Respondents had a choice of completing our survey by telephone, by mail, or on the web. About 46% of the respondents were GCs, and the remainder consisted of other top attorneys (deputy counsel, employment counsel, etc.) in the GC’s office. The 368 corporations in the sample are a good cross section, in terms of number of employees, industry, etc., of all of the corporations included in the Fortune 1000 list.
The results of the new survey provide a rich tapestry of data on the use of ADR and conflict management systems by the corporations in the sample. They also provide a basis for comparing the ADR policies and practices pursued by major corporations in 2011 with the policies and practices pursued by similar companies in 1997.
This article reviews some of the principal findings. Accompanying Figure 1 provides a comparison of various types of ADR practices used by major U.S. corporations in 1997 and 2011. It is important to note that this comparison includes not only employment disputes but also consumer, commercial, and other types of corporate disputes.
Also, some caution must be used in interpreting the results because the companies included in the Fortune 1000 in 1997 differed from the companies included in 2011. For example, there was a marked decline in the number of manufacturing companies included in the newer list, and a marked increase in the number of retail and wholesale trade, finance, and insurance companies.
Finally, note that Figure 1 shows the proportion of corporations that used a particular technique at least once in the previous three years. This particular metric, of course, is only one of several that might be used to gauge the frequency of ADR usage. In fact, we know that the majority of corporations in the research sample used some of the techniques, particularly arbitration and mediation, numerous times within the previous three years.
Figure 1 shows that the vast majority of corporations in 1997 and 2011 relied on mediation and arbitration as techniques to resolve workplace and other disputes. In fact, the figure shows that the proportion of companies using mediation increased to 97%, from 85%, over the course of 14 years. There also was a discernible increase in the proportion of companies using fact-finding and med-arb.
Of special note is the finding that the proportion of corporations having an ombuds function increased to 16% from 10%— in relative terms, a 60% increase. In the contemporary organization, the ombuds office is frequently the hub of a conflict management system. Also note that the Figure 1 includes two techniques—early neutral evaluation and early case assessment—that were not included in the 1997 survey. These were novel techniques in 1997, but Figure 1 shows that by 2011 they had become prominent in the ADR portfolio.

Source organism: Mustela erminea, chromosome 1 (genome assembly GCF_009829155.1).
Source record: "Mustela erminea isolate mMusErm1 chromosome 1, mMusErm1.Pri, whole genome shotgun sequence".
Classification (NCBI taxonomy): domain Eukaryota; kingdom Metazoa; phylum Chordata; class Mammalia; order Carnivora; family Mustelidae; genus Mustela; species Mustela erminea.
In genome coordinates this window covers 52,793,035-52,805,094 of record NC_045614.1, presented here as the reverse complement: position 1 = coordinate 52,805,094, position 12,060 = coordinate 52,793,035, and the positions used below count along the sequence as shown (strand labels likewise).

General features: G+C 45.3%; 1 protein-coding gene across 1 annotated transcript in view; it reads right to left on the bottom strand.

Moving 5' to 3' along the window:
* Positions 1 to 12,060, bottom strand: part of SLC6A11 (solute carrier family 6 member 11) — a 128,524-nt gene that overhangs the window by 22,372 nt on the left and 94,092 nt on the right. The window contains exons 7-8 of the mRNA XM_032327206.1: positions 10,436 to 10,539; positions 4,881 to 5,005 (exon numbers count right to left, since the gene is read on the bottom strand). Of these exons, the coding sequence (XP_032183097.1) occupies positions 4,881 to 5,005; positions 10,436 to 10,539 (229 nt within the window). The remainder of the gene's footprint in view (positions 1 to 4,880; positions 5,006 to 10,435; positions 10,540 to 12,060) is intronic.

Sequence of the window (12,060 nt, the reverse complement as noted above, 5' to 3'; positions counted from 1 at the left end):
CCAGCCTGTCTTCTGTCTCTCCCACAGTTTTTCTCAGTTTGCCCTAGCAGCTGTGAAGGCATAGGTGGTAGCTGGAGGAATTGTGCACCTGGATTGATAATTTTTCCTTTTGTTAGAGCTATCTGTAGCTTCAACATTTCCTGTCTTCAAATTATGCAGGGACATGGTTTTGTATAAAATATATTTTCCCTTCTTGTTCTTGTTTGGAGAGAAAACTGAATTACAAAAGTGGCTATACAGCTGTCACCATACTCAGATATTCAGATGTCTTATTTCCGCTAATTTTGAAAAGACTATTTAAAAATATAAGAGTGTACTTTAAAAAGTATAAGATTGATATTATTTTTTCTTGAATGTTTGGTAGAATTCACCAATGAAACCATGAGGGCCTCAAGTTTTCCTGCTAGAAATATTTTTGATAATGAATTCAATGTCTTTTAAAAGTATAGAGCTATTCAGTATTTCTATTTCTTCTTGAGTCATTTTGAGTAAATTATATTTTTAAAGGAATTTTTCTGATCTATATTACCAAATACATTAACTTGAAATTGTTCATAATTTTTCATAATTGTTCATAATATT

Our 2011 results show that the use of mediation by Fortune 1000 corporations had remained relatively stable across a variety of disputes, including employment, commercial, consumer, etc., over a 14-year period.
The results also reveal a noteworthy decline in arbitration use across a variety of disputes. Figure 2 shows that the proportion of corporations that reported using employment arbitration at least once in the previous three years declined to 36%, from 62%—in relative terms, about a 40% decline.
Note also that Figure 2 shows that arbitration use in construction disputes declined to 14% from 40%, while the use of arbitration in commercial disputes declined to 60%, from 85%.
It is possible that a major reason for the decline in arbitration use was the recession that began in 2008. Thomas Stipanowich, the Straus Institute’s academic director [and, previously, the CPR Institute’s president and a publisher of Alternatives], points out that the significant decline in new construction caused by the recession probably means that there was not enough activity in the industry to generate disputes that might have been settled by arbitration.
We lack the data to test this proposition. The respondents in the survey provided other reasons for the decline in the use of arbitration. Many of them believe that arbitration has increasingly become similar to litigation, and they suggest that “external law”—relevant statutes and court cases—has made arbitration more costly, complex, and time consuming.
The new survey confirms the 1997 survey findings, namely, that corporate attorneys prefer to use mediation and other interest-based options, rather than arbitration and other rights-based options, to resolve employment and other types of disputes.
Another possible reason for the decline in the use of employment arbitration is the rise in the use of conflict management systems in U.S. corporations.
Among the hallmarks of a conflict management system is the emphasis on resolving employment disputes within the organization, using internal dispute resolution mechanisms, rather than resorting to outside arbitrators or mediators to resolve such disputes.
Based on the 1997 survey, we estimated that about 17% of the Fortune 1000 corporations used a conflict management system (Lipsky, et. al, 2003, p. 126). A major objective of the 2011 survey was to discover how many corporations had adopted and were currently using a conflict management system.